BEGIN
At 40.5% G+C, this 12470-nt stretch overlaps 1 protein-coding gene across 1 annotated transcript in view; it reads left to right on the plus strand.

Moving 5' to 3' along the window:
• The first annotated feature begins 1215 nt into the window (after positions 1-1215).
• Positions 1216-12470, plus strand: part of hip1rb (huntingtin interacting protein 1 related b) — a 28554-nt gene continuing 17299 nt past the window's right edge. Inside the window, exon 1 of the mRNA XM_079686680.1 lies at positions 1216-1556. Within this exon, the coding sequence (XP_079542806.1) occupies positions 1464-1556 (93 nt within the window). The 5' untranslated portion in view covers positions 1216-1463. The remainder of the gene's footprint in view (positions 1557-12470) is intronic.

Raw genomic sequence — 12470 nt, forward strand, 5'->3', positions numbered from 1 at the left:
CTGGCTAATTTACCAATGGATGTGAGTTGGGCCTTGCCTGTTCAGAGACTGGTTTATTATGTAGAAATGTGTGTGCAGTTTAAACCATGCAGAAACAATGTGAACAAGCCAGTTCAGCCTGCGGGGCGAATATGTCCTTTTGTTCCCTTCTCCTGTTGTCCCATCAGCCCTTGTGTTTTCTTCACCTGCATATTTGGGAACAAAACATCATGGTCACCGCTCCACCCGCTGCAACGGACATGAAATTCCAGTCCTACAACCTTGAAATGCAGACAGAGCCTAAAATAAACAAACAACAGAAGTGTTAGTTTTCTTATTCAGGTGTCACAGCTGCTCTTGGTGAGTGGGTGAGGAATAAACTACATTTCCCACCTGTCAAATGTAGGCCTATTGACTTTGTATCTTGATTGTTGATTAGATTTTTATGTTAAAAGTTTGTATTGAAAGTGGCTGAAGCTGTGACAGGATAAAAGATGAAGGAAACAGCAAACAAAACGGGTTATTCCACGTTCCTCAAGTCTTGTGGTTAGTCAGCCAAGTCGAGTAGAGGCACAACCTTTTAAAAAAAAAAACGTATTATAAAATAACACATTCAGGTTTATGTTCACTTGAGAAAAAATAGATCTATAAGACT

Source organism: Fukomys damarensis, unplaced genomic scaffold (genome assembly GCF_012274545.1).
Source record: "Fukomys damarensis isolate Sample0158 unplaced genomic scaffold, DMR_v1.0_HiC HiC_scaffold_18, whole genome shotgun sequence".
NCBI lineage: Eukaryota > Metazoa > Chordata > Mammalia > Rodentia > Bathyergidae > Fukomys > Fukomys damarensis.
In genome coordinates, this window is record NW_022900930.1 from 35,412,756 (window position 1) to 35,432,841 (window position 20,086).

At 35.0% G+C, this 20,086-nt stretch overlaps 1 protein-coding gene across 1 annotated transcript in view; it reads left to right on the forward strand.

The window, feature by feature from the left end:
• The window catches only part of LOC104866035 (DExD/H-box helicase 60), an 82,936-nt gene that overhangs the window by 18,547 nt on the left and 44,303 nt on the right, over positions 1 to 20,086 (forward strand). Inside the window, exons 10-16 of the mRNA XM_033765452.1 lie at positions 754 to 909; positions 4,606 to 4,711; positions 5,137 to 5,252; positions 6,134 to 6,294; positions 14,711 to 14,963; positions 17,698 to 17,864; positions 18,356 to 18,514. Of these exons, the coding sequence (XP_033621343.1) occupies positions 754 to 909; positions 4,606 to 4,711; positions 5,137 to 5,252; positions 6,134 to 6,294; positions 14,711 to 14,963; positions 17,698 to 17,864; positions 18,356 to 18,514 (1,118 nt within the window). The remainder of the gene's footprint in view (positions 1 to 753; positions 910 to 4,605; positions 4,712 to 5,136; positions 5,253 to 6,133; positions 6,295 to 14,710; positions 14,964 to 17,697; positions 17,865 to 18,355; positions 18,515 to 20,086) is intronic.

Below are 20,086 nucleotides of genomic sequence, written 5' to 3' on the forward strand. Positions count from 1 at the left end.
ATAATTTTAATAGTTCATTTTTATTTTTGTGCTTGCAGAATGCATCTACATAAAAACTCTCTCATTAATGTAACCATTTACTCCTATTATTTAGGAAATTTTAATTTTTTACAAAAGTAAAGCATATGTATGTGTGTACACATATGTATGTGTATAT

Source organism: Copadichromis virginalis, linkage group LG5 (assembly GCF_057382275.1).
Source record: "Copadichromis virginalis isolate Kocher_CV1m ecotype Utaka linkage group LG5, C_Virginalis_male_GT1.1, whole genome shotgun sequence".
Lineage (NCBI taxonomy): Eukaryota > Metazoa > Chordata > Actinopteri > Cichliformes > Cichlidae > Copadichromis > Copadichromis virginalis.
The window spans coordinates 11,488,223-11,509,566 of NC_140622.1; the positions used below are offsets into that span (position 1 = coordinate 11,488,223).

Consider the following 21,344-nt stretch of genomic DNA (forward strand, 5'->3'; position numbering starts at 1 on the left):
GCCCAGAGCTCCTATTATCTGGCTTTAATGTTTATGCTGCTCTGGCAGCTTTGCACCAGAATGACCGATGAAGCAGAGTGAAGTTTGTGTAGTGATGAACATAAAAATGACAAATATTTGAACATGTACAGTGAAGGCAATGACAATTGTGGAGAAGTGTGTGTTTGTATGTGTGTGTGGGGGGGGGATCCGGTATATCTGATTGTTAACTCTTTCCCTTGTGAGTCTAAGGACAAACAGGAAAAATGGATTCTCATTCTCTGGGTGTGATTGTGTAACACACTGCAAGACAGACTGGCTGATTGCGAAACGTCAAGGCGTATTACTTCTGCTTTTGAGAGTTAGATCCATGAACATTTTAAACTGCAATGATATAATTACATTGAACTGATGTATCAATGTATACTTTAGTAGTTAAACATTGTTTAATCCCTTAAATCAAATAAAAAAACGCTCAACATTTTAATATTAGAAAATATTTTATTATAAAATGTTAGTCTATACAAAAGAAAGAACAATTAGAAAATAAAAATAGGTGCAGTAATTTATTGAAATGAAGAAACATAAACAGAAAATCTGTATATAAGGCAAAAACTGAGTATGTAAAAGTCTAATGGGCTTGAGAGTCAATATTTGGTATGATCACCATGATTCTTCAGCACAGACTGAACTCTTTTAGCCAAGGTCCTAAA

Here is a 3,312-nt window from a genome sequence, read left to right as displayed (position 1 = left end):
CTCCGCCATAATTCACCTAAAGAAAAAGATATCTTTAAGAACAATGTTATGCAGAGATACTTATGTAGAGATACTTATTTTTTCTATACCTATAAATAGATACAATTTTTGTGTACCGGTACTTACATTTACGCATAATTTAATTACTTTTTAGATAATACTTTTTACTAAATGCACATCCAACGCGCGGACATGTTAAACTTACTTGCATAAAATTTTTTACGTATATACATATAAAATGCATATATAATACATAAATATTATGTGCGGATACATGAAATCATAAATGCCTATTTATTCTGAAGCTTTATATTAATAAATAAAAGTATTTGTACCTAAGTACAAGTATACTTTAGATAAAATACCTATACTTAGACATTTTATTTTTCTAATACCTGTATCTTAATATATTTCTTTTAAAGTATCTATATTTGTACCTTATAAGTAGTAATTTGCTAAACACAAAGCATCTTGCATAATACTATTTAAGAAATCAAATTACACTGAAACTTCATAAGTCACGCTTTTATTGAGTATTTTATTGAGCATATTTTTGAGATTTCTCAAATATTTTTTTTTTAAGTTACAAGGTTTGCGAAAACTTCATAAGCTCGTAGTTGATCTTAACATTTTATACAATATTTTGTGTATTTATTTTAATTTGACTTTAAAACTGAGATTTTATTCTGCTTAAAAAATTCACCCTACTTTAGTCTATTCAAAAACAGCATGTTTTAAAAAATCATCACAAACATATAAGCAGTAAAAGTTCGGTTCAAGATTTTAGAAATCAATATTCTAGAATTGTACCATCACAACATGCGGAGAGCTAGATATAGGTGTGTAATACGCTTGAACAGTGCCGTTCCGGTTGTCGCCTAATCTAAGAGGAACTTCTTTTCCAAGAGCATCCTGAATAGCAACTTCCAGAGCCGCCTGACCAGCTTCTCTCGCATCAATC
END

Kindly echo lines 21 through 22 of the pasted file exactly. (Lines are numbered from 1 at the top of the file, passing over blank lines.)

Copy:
GCCCAGAGCTCCTATTATCTGGCTTTAATGTTTATGCTGCTCTGGCAGCTTTGCACCAGAATGACCGATGAAGCAGAGTGAAGTTTGTGTAGTGATGAACATAAAAATGACAAATATTTGAACATGTACAGTGAAGGCAATGACAATTGTGGAGAAGTGTGTGTTTGTATGTGTGTGTGGGGGGGGGATCCGGTATATCTGATTGTTAACTCTTTCCCTTGTGAGTCTAAGGACAAACAGGAAAAATGGATTCTCATTCTCTGGGTGTGATTGTGTAACACACTGCAAGACAGACTGGCTGATTGCGAAACGTCAAGGCGTATTACTTCTGCTTTTGAGAGTTAGATCCATGAACATTTTAAACTGCAATGATATAATTACATTGAACTGATGTATCAATGTATACTTTAGTAGTTAAACATTGTTTAATCCCTTAAATCAAATAAAAAAACGCTCAACATTTTAATATTAGAAAATATTTTATTATAAAATGTTAGTCTATACAAAAGAAAGAACAATTAGAAAATAAAAATAGGTGCAGTAATTTATTGAAATGAAGAAACATAAACAGAAAATCTGTATATAAGGCAAAAACTGAGTATGTAAAAGTCTAATGGGCTTGAGAGTCAATATTTGGTATGATCACCATGATTCTTCAGCACAGACTGAACTCTTTTAGCCAAGGTCCTAAA

Here is a 3,312-nt window from a genome sequence, read left to right as displayed (position 1 = left end):